Conventionally, pap-smear images are analysed manually, which is time consuming, error-prone and has to be done by a trained cytopathologist. Cervical cancer risk factor analysis is also not incorporated into this process, and the digital microscopes required are expensive, which means they are few and far between in low-income countries. Low cost microscopes are used, but then slides can’t be digitally stored for analysis.
Dr Wasswa, the head of Mbarara University’s biomedical engineering department at only 30 years old, developed a digital microscope slide scanner to quickly scan high-resolution cervical cell images from pap-smears. The youngest engineer to complete his doctorate at his university, Wasswa 3D-prints the parts for the device, which costs nearly a quarter of the price of commercial microscopes.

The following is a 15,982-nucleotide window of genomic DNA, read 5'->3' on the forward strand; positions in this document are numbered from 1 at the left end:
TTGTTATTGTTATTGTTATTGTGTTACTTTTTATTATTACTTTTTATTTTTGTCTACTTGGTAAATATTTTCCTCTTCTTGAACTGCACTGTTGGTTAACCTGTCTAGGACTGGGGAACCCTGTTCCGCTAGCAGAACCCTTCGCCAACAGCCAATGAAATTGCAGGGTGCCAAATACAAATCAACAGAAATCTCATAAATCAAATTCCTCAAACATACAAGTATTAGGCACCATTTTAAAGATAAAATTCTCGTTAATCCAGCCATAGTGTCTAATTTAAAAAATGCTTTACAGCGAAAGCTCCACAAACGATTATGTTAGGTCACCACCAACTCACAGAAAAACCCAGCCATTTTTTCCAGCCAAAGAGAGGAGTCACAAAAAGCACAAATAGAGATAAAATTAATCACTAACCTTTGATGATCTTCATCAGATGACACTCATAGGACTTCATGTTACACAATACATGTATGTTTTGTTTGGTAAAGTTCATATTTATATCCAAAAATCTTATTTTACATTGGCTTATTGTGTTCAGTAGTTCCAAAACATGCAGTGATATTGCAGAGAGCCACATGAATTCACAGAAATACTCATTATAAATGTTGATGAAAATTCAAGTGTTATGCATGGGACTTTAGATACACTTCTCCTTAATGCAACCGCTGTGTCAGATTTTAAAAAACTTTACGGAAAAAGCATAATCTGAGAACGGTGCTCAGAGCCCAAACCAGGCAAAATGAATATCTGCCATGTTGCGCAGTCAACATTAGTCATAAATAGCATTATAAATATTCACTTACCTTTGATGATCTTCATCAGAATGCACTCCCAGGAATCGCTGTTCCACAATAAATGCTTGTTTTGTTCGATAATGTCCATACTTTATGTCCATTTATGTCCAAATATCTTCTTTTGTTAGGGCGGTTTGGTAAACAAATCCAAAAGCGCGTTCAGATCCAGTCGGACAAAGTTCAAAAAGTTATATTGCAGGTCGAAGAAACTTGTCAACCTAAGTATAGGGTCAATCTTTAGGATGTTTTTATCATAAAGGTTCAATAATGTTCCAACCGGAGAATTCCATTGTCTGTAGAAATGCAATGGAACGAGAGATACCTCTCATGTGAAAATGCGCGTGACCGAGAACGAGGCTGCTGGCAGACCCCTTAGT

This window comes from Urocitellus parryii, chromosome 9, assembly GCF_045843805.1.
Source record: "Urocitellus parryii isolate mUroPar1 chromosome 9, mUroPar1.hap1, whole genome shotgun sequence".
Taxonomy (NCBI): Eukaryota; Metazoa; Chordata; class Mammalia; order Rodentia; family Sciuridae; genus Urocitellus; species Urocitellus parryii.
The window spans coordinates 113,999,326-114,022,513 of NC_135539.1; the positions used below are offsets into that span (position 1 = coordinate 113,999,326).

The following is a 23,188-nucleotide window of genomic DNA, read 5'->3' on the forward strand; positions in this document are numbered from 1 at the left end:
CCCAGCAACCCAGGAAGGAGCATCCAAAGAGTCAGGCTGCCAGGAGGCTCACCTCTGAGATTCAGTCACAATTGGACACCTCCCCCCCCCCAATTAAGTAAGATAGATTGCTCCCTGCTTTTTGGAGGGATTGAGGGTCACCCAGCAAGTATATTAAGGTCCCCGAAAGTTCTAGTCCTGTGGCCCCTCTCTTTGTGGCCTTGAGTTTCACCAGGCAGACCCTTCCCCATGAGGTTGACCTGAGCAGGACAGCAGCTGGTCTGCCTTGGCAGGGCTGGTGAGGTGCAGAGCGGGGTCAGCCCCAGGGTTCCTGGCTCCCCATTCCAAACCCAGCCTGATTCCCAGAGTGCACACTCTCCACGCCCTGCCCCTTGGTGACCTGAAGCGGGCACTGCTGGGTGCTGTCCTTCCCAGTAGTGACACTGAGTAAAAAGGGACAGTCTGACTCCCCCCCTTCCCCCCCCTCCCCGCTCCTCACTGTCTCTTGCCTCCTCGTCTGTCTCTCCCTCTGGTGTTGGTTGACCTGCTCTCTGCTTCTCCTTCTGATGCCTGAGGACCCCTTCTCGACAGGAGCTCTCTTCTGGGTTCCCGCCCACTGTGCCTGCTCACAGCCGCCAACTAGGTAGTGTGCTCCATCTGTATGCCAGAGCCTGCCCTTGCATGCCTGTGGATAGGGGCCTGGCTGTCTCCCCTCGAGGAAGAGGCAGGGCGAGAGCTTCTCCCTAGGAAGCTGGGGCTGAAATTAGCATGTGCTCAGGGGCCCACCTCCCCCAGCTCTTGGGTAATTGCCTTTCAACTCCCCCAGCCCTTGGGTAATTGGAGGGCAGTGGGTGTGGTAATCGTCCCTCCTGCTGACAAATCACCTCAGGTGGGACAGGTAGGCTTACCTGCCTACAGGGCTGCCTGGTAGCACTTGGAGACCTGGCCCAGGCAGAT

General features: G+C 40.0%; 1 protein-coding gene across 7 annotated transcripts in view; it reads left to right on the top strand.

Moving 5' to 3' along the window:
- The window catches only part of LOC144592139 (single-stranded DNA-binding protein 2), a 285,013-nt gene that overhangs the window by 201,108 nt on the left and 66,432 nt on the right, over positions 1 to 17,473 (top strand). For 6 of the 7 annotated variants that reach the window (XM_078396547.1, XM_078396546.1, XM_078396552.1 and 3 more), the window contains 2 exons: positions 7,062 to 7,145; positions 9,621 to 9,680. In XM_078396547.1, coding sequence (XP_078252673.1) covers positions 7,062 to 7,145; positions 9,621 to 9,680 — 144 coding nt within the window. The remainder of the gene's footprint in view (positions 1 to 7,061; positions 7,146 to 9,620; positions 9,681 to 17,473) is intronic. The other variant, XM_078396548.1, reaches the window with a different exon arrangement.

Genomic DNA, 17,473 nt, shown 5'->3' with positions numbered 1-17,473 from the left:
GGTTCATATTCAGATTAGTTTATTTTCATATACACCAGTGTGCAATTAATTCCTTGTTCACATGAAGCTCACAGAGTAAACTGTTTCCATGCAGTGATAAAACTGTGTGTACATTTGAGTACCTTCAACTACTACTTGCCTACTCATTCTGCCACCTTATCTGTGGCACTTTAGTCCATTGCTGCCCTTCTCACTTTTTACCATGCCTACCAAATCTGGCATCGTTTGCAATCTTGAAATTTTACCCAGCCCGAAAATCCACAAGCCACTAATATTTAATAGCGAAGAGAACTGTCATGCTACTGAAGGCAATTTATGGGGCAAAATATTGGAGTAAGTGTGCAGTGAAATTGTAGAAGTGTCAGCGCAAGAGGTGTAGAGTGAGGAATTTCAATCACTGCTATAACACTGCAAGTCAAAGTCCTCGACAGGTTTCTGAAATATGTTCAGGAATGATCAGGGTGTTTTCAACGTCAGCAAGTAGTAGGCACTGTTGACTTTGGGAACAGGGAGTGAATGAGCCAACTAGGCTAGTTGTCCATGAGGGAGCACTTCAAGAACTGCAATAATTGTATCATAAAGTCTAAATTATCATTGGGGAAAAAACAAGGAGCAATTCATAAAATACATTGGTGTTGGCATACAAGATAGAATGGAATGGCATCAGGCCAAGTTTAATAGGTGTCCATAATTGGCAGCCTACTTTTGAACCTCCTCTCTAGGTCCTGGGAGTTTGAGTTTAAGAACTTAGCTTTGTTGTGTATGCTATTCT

Not satisfied with merely speeding up the scanning of cells, Wasswa has also created an analysis tool for diagnosis and classification of the images. His system, which has been published in peer-reviewed academic journals, has had between 90 and 100% accuracy during testing.
Building on the knowledge base of doctors and experts, Wasswa went further to design software which automatically assesses the likelihood of a patient contracting cervical cancer given their risk factors, and a separate system for managing and archiving patients’ records using artificial intelligence.
The PapsAI system is currently being tested at a local hospital, and Wasswa hopes it will bridge the healthcare gap by providing relevant solutions at an affordable price.